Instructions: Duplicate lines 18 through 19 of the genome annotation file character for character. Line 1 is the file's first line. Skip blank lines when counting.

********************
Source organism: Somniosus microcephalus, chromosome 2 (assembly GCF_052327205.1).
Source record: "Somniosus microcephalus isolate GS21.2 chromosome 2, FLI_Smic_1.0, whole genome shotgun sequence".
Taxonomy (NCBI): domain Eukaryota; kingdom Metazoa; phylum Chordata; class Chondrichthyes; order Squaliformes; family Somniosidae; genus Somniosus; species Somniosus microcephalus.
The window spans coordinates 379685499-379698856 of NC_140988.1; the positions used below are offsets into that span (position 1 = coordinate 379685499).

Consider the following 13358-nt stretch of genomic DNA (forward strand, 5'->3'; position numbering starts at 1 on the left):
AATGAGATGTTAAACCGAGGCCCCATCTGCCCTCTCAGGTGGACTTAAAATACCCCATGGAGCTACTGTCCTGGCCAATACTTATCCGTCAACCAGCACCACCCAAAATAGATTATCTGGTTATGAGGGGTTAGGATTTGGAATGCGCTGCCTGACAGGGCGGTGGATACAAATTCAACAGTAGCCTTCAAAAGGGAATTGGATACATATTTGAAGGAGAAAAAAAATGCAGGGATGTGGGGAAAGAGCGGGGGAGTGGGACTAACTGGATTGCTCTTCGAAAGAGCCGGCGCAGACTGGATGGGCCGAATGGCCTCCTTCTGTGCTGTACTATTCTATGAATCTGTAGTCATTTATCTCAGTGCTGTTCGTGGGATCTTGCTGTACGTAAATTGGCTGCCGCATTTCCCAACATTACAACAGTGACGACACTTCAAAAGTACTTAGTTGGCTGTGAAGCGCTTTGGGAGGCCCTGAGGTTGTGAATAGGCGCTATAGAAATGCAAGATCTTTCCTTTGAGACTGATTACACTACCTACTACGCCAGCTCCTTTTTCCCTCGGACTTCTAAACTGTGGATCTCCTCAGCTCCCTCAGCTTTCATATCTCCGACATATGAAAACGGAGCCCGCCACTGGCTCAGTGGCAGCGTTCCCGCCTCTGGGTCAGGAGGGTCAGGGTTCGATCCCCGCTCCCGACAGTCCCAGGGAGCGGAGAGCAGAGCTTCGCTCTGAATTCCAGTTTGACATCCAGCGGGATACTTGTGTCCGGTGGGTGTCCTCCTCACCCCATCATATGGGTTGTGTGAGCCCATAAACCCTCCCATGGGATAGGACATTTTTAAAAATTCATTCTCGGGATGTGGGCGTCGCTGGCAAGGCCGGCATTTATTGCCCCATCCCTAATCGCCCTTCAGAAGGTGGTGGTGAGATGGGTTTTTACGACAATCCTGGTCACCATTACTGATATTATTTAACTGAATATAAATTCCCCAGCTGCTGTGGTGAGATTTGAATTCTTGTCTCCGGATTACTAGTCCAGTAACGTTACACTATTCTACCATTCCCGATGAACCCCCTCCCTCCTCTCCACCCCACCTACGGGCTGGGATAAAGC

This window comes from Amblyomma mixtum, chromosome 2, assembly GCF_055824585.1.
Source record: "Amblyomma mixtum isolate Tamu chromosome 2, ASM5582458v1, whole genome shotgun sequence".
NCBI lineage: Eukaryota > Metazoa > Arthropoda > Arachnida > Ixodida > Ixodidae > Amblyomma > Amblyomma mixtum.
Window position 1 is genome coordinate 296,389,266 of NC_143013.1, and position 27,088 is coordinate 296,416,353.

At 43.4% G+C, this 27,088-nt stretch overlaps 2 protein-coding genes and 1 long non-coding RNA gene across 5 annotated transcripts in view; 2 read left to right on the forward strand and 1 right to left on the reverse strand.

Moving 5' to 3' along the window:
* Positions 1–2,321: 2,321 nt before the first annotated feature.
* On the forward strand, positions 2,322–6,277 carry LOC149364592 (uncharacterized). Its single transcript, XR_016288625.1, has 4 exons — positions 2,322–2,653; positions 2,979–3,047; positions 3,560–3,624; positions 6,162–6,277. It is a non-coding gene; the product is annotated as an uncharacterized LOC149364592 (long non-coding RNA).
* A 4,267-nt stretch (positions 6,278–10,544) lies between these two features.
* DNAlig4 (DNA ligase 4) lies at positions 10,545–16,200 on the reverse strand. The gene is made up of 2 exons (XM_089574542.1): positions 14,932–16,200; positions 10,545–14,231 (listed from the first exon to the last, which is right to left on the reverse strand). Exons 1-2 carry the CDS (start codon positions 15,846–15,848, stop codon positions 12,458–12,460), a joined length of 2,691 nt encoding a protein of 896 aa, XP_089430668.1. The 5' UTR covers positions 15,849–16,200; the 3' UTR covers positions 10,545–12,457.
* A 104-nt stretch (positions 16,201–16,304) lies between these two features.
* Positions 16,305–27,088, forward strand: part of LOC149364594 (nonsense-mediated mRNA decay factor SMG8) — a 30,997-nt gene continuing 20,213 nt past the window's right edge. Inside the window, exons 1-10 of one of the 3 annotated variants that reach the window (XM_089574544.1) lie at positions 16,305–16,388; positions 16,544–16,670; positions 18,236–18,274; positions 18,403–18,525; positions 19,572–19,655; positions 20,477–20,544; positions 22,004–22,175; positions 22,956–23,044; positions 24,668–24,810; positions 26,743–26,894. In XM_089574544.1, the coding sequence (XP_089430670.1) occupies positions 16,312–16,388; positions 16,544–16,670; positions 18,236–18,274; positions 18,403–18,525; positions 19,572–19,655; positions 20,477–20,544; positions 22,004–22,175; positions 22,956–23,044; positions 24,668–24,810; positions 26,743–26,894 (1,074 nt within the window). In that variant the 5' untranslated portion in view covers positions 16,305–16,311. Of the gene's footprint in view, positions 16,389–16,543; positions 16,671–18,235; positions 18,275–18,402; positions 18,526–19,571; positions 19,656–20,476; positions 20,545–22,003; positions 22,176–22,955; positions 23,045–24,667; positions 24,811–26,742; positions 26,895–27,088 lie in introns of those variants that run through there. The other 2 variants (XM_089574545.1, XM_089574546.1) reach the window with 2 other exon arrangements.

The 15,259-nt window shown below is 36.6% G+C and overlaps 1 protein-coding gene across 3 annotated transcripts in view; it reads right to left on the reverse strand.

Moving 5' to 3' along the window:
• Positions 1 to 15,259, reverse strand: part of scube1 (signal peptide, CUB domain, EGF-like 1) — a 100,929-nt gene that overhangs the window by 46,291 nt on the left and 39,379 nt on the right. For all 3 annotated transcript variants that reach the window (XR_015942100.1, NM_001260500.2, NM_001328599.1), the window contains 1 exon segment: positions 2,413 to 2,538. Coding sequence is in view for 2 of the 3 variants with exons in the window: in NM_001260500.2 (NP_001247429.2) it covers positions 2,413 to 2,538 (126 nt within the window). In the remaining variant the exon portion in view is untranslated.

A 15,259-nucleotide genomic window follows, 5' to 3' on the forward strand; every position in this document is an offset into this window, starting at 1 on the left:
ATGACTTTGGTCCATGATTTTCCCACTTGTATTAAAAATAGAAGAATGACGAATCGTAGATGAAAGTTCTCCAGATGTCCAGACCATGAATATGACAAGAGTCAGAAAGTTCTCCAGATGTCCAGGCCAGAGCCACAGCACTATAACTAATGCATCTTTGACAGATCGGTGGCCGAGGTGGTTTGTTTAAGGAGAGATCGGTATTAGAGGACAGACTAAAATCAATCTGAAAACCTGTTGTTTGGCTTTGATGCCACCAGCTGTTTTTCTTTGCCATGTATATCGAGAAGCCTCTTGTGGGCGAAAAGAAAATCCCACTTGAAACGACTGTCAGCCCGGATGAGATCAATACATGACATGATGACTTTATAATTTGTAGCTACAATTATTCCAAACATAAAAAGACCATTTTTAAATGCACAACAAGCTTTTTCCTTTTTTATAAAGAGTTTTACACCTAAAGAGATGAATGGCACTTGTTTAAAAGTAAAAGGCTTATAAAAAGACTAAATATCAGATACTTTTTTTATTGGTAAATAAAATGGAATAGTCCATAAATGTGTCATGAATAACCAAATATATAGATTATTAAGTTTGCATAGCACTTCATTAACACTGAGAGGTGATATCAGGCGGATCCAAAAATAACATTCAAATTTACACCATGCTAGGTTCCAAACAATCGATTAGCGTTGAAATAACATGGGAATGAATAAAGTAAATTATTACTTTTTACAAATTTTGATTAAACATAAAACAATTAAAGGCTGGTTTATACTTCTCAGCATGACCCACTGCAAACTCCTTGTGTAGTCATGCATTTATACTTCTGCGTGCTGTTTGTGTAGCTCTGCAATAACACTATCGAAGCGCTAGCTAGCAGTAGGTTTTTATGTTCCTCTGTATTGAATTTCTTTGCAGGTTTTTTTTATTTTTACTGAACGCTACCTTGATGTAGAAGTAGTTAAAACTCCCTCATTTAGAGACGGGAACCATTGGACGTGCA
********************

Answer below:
* Positions 16,305–27,088, forward strand: part of LOC149364594 (nonsense-mediated mRNA decay factor SMG8) — a 30,997-nt gene continuing 20,213 nt past the window's right edge. Inside the window, exons 1-10 of one of the 3 annotated variants that reach the window (XM_089574544.1) lie at positions 16,305–16,388; positions 16,544–16,670; positions 18,236–18,274; positions 18,403–18,525; positions 19,572–19,655; positions 20,477–20,544; positions 22,004–22,175; positions 22,956–23,044; positions 24,668–24,810; positions 26,743–26,894. In XM_089574544.1, the coding sequence (XP_089430670.1) occupies positions 16,312–16,388; positions 16,544–16,670; positions 18,236–18,274; positions 18,403–18,525; positions 19,572–19,655; positions 20,477–20,544; positions 22,004–22,175; positions 22,956–23,044; positions 24,668–24,810; positions 26,743–26,894 (1,074 nt within the window). In that variant the 5' untranslated portion in view covers positions 16,305–16,311. Of the gene's footprint in view, positions 16,389–16,543; positions 16,671–18,235; positions 18,275–18,402; positions 18,526–19,571; positions 19,656–20,476; positions 20,545–22,003; positions 22,176–22,955; positions 23,045–24,667; positions 24,811–26,742; positions 26,895–27,088 lie in introns of those variants that run through there. The other 2 variants (XM_089574545.1, XM_089574546.1) reach the window with 2 other exon arrangements.

The 15,259-nt window shown below is 36.6% G+C and overlaps 1 protein-coding gene across 3 annotated transcripts in view; it reads right to left on the reverse strand.